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Illness Anxiety Disorder (formerly Hypochondriasis)


Hypochondriasis, which is now known as illness anxiety disorder, and the other somatic symptom disorders (e.g., factitious disorder, conversion disorder) are among the most difficult and most complex psychiatric disorders to treat in the general medical setting. On the basis of many new developments in this field, the DMS-5 has revised diagnostic criteria to facilitate clinical care and research. While illness anxiety disorder is included in the category of “somatic symptom and related disorders” it continues to have much overlap with obsessive-compulsive disorder and related illness.

As with all psychiatric disorders, illness anxiety disorder demands creative, rich biopsychosocial treatment planning by a team that includes primary care physicians, subspecialists, and mental health professionals.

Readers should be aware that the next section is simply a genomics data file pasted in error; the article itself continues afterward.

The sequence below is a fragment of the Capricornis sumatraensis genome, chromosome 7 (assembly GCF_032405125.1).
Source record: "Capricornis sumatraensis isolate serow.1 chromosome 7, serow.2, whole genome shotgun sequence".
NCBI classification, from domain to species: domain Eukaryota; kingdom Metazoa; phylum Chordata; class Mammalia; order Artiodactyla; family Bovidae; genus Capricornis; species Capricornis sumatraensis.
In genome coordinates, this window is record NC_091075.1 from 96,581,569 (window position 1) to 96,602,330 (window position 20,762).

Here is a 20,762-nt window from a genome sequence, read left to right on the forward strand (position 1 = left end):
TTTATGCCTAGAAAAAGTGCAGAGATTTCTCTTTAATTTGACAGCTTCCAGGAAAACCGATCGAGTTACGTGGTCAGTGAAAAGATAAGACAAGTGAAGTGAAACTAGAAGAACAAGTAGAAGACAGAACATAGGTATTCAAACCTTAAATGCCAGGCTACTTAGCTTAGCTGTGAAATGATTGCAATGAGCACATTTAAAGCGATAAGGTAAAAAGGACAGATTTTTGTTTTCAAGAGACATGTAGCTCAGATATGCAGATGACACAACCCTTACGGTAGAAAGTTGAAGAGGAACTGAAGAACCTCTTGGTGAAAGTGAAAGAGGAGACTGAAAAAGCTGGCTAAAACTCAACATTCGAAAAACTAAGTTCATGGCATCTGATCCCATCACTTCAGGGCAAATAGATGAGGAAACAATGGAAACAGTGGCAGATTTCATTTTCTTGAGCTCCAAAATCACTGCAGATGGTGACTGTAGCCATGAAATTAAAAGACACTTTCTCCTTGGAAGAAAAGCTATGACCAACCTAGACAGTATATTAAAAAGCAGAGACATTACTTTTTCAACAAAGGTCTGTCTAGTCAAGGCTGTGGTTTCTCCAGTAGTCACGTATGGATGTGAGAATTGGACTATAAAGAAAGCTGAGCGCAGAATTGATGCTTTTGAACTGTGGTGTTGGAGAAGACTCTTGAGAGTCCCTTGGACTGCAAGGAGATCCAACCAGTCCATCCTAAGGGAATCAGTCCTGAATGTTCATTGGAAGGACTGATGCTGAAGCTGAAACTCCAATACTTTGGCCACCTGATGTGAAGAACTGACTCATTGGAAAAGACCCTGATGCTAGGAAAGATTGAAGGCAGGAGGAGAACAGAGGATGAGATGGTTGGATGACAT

This article describes illness anxiety disorder, its diagnosis, and an overview of treatment approaches, with references for details beyond the scope of the article. Finally, the article reviews new developments in psychopharmacologic and psychotherapeutic treatments.

Case study

A 45-year-old white male engineer presents to a primary care clinic armed with multiple internet searches on the topic of cancer. He states that he “just knows” he has a GI cancer, “probably the colon or maybe the pancreas.” When asked how long this concern has bothered him he says “for years I have been concerned that I have cancer.” You ask about relevant symptoms and he is a bit vague, saying “I get some pain or pressure right here (he points to the left upper quadrant) but it is not there all the time.” Upon asking about prior workups he says “I have had ultrasounds and colonoscopies but they couldn’t find anything. I was initially relieved but a couple of weeks later started to think that they must have just missed something.”

When you ask about the patient’s goals for today’s visit he is emphatic. “I think what I really need is another colonoscopy and abdominal CT scan.” His examination is unrevealing. When you suggest a less invasive approach, he brings up error rates of the other evaluations and shows literature endorsing how abdominal CT is the criterion standard. He is anxious at baseline and increasingly irritable when you propose less invasive evaluation. He ends the encounter by stating that he will “find another doctor who sees my point and will get me what I need.”

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